I would do anything to reduce gun violence, but I won't do that (an open letter to Joe Manchin)

End the Filibuster, Joe

Dear Senator Manchin,

You are not my Senator, however despite the 'all men are created equal' concept your vote is more than 20 times more powerful than the Senators who do represent me. I therefore feel compelled to write and ask you to reconsider your position against ending the filibuster.

In The Hill this week you are quoted as saying:

"You all know where I stand; I’ll do anything I can."

But then, unfortunately:

"The filibuster is the only thing that prevents us from total insanity. Total insanity."

I believe that you hold this position out of principle. I also know that you have previously worked (and failed) to strengthen background checks. We can't make any progress solving this problem without you. Please take an evidence based approach to the actual danger involved in allowing the Senate to legislate with a simple majority. Consider as a starting point the rest of the G-7.

Canada only requires a supermajority to pass a constitutional amendment. Those trucker protests got a little out of hand, but Canada is not insane.

France does not require a supermajority. It is not insane.

Germany does not require a supermajority. It is not insane.

Italy uses a supermajority for early rounds of presidential voting but otherwise not. Also not insane.

Japan needs a supermajority to amend their constitution. Again, not insane.

I'm not in love with the House of Lords, but the United Kingdom manages to pass laws without a supermajority and is not insane.

Our inability to control gun violence and our inability to allow the duly elected government to legislate are the same problem. Insanity is doing the same thing (in this case nothing) over and over again and expecting different results.

Thank you for your consideration.

(Related: Legislative Service; Intelligence Squared Two-Party Debate; Episode Four)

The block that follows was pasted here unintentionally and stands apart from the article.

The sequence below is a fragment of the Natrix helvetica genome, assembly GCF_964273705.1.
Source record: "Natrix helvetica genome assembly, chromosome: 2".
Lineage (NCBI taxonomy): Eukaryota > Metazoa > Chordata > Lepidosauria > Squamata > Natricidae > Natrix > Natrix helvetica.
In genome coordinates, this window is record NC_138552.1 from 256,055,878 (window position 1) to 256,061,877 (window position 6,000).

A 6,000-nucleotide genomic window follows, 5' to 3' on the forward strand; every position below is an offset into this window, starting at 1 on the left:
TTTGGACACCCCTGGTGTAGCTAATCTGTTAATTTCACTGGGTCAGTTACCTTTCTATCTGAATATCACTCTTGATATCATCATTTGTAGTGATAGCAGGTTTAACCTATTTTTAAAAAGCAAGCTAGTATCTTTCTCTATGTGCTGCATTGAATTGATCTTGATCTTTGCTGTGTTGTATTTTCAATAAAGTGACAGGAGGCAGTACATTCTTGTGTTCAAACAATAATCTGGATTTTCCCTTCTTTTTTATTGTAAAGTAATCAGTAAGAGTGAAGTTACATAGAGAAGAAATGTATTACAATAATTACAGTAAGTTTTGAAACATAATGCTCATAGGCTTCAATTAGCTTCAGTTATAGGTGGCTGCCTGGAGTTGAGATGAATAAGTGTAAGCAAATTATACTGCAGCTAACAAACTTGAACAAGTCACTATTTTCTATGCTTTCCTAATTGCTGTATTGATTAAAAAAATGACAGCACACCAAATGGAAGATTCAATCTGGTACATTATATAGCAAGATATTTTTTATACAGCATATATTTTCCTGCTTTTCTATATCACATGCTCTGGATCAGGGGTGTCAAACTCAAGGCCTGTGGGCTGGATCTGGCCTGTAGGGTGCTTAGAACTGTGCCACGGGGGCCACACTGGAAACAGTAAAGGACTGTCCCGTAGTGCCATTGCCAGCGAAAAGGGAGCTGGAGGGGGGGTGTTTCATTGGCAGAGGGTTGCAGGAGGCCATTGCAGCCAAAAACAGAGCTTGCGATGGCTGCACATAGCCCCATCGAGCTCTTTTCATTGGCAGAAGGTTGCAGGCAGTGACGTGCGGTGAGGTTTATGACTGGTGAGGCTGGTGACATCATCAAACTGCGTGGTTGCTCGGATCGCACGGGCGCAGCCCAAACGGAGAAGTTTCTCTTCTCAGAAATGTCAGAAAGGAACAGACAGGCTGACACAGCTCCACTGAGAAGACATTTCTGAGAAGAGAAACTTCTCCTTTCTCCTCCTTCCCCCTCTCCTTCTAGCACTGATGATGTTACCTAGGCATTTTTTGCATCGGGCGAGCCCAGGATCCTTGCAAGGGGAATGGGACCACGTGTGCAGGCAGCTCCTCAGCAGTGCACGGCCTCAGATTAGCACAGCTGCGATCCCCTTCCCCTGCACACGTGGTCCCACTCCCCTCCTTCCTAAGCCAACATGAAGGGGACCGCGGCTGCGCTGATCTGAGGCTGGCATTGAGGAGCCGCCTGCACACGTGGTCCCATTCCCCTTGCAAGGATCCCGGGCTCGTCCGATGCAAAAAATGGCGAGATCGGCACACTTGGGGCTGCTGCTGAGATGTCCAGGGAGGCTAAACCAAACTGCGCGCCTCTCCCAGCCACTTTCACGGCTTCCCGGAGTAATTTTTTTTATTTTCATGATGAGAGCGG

(You might also like: Executive Clubbing; WiX Tricks for Screen Savers; Stumpoceros)

(All Politics Posts)

2020 Results

46

There is going to be a grown-up in charge. Maybe a little too grown up, and maybe not in charge of the legislature but what a relief.

This is a historic election for me. It's the first time the party I voted for (either in the UK or the US) has ended up in power. After a lot of shopping I rather fear I finally bought something.

It's more than a little shocking to me that more than 70 million Americans looked at this choice and voted for Trump. It's also shocking that out of a couple of hundred million possibilities that this is the choice we ended up needing to make. Biden was pretty far down my list in January but I held my nose and voted for him. I have to be charitable and assume that the same is true for many Trump voters. But still. FFS. He's literally killing you.

A decade ago I compared US politics to daisyworld and it's still true. We have guaranteed two party rule and neither party is particularly attractive. This forces people to pick a team and it's why we got the tribalistic result that we did. You're going to keep rooting for your side even if you don't particularly like the team this year. We need more like twenty parties and some genuine choice and some power sharing that results in compromise rather than deadlock.